Brain Makeover #4: Atoms (by the 76ers Cheerleaders)

All Matter is Made of Atoms

Professor James Trefil (author of Science Matters, Why Science?, and 30 other books on science literacy) identified 18 key science concepts every adult should know to be a science literate. We’re here to reintroduce adults to science, in a fun way! It’s all part of our Brain Makeover project to increase adult science literacy. Here’s concept #4, presented by 76ers Cheerleader Lauren and explained by Professor James Trefil.  We’ll post one each week (more or less) and it to the Brain Makeover collection.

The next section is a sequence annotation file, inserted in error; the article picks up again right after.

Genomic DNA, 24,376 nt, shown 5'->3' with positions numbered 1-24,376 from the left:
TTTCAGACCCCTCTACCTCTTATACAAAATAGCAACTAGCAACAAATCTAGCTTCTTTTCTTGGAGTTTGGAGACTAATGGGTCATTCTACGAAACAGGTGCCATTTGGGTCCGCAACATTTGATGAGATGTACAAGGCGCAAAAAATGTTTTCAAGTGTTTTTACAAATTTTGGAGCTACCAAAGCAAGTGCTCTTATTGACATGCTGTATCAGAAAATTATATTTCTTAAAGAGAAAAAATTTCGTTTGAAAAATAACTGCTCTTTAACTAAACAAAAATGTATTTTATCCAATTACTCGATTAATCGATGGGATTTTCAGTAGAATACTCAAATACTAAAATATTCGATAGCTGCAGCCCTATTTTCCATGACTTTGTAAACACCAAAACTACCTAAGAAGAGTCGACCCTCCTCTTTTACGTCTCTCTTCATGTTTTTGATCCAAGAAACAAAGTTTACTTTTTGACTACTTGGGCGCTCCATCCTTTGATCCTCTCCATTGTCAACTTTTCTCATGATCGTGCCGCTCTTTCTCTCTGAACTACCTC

#4. All matter is made of atoms.

As the science of chemistry developed in the eighteenth century, it became clear that there are two kinds of  materials in the world: there are materials that can be broken down by chemical means (think of wood burning) and those that cannot. The latter class of materials are called ‘elements’. In the early nineteenth century, it was proposed that to each of these elements, there is a small structure called an atom (the term was borrowed from classical Greek philosophy), and that all the other materials are made by combining atoms.

In the early twentieth century, experiments showed that the atom has a definite structure. In the center is a small, massive, positively charged nucleus, which the electrons circle in orbits. The development of the science of quantum mechanics further showed that electrons can change orbits in the atom, absorbing light when they move away from the nucleus, emitting it when they move in the opposite direction.